I’d heard Shake It Off, I’d watched the Blank Space video (which, incidentally, makes for a terrific reaction from all car-lovers… girly screams galore, and that was just my dad). But you know, I didn’t think this was my thing. What did interest me, was how a musician could leap from one genre to the other and bring their fans with them. So I handed over $22 to satisfy my curiosity and listened to the whole damn thing in one sitting. Call it research.

Oddly enough, I can recall my first encounter with Taylor Swift rather vividly – especially given that was a figurative sentence, not a reference to a face-to-face encounter. It was my 17th birthday, I was cruising down the freeway, and one of my best friends (and enthusiastic Swifty) couldn’t believe I hadn’t heard Swift’s eponymous debut album. ‘Play’ was pressed accordingly and I found myself privy to someone else’s love-life in a matter of seconds. I was fascinated; not just by these uncensored matters of the heart, but by the neatness of the meter and rhyme (Edward Lear’s poetry was always my jam).

Seventeen-year-old me may have investigated further, but Love Story had invaded the airwaves several times too often and I made it my full-time job to avoid this soppy, angsty, trash – much less ever seek it out. I turned up The Beatles and directed the full force of my adolescent disdain toward Swift’s crowd-pleasing love songs. Oh yes, my music snobbery started at an early age.

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But how time changes the heart. Last week, I finished my 1989 listening spree feeling subdued and emotionally spent. Swift has always been an earnest scholar of the laws of attraction – and her thorough research has given her reams of relatable material – but 1989 deals more sagely with that vulnerable place between teenage romance and adult affairs. The passions are stronger, the recoveries slower, the scars are deeper, and our narrator changed forever. If ever there was a time to apply the “coming of age” label, this is it.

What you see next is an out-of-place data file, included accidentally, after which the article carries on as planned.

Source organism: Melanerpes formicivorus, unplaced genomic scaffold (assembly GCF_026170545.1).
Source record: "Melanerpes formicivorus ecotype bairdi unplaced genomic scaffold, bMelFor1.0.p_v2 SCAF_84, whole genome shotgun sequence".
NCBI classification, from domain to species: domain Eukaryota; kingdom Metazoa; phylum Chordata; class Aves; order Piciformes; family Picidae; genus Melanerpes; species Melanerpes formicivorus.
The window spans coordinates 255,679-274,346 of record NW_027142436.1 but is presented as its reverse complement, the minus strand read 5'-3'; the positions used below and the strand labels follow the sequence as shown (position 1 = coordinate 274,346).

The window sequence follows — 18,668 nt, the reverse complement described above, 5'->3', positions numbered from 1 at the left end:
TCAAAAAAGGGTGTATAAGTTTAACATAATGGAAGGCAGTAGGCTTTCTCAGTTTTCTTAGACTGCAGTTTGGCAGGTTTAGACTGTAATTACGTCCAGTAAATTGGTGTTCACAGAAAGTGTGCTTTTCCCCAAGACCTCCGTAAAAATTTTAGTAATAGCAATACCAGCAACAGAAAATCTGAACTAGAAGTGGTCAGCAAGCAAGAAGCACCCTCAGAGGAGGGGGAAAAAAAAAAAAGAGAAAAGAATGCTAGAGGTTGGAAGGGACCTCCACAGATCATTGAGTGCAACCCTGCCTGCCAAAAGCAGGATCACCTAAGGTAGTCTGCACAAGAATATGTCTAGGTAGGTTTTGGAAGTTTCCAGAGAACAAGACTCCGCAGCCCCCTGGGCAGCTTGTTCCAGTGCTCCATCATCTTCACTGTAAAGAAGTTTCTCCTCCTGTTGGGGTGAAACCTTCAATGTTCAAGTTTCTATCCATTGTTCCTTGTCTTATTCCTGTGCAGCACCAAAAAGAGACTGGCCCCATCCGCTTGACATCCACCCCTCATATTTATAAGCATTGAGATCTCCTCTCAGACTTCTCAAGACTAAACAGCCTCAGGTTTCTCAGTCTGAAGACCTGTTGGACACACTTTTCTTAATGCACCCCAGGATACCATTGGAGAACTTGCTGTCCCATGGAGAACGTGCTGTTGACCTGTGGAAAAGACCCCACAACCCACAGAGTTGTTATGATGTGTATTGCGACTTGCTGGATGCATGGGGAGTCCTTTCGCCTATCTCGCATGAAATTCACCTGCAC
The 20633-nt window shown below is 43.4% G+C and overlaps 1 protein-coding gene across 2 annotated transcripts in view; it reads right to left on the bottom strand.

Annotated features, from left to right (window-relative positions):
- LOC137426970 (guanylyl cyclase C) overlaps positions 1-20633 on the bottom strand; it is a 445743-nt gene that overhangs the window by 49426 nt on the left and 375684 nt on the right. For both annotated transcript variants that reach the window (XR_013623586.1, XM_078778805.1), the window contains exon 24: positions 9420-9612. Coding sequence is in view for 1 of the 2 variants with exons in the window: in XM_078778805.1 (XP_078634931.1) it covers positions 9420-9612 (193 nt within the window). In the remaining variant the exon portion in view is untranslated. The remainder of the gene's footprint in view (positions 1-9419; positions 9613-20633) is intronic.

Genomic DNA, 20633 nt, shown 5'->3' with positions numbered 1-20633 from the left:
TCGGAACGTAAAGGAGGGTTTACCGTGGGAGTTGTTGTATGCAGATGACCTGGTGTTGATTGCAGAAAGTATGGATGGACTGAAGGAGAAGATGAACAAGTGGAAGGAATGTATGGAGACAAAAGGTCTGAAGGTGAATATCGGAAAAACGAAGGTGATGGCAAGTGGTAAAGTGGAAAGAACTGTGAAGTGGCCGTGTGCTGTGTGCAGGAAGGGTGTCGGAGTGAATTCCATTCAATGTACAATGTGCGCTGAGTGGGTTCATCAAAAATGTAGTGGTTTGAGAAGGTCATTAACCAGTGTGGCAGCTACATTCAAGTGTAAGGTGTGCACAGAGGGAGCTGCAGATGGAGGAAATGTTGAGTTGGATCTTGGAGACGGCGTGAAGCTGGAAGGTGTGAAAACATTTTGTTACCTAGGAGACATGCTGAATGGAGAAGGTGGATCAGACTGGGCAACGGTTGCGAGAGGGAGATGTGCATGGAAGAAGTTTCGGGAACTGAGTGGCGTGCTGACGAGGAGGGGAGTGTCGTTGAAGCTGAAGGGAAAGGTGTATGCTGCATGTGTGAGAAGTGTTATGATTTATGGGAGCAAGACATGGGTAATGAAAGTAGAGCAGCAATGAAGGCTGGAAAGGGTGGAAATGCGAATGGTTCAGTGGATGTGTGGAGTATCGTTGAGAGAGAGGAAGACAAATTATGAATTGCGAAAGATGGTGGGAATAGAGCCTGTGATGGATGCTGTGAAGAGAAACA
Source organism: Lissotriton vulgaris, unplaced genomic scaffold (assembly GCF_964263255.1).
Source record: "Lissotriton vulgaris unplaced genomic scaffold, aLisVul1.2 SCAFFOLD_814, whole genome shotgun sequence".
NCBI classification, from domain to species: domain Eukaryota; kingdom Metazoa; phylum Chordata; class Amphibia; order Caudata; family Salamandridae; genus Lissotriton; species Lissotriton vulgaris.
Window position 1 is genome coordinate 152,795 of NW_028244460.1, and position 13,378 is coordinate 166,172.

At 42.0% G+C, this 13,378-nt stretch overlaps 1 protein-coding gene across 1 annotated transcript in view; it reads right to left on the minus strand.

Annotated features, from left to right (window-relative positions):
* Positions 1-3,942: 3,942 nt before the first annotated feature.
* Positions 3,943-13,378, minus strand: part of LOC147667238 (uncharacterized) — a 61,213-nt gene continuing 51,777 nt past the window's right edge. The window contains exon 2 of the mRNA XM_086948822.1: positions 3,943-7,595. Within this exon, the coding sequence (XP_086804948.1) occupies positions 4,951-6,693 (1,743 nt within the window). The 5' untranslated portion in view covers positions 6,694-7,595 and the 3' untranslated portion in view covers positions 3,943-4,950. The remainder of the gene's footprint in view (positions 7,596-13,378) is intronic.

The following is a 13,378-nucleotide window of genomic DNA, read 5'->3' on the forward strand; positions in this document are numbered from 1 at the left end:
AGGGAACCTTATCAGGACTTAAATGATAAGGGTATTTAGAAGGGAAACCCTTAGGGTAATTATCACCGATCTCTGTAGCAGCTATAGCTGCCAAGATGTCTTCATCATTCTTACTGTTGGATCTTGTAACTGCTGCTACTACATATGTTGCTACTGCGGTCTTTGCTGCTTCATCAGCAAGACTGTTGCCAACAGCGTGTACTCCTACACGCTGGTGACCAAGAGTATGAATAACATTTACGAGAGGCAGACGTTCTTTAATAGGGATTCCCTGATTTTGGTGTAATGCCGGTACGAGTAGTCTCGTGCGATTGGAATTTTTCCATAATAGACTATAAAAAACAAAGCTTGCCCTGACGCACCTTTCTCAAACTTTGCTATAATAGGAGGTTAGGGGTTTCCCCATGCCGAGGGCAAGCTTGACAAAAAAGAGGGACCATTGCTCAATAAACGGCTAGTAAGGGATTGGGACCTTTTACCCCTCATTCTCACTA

And let’s talk music. In keeping with the magnitude of the emotions dealt with here, 1989 is created mainly from an expansive palette of 1980’s-inspired synths and booming beats. The banjo has been banished, gone is the girl-next-door twang, and the whole album is begging to be heard loud and live. Even I know this is not typical Swift. That was, in fact, part of the attraction. If I liked this album, I figured, it wouldn’t make me a T-Swizzle fan…right? I’m safe. So I can sing along as loudly as I like… *ahem*

1989 is a pop record, plain and simple. Swift’s knack for narrative and rhyme means she handles the catchy chorus better than most, and her snappy songwriting fits sleekly into her new choice of genre. The euphoric Welcome To New York is surely a concert-opener, Style had me at “James Dean”, but it is Out Of The Woods (which I invariably call “Into The Woods” because I am actually a forgetful, Sondheim-loving grandma) that forms the standout moment of the album for this reviewer. It’s a powerful combination of adult realisation and innocent hope, delivered with hard-hitting repetition and a plethora of backing vocals. Shake It Off pales into insignificance beside this kind of thing.

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So here’s my shocking (at least to me) confession: I’ve had 1989 on repeat ever since I bought it. I can’t say I like all the tracks (Bad Blood, for all its hype, is a little too whiney for my taste), but the bigger numbers keep me coming back for more. Perhaps it’s the inevitable relevance it carries for me as a twentysomething, perhaps it’s the fact that Swift’s songwriting transfers effortlessly to a pop sensibility, perhaps it’s just that sometimes you need to stop thinking and dance. But I actually dig this album.

One more confession: less than a week after purchasing 1989, I added Red to my collection. And though I will never, ever, ever, ever, like THAT song, I rather enjoyed the others. Which begs the question: after all these years, am I actually a Swifty??

Well, they do say denial is the first stage…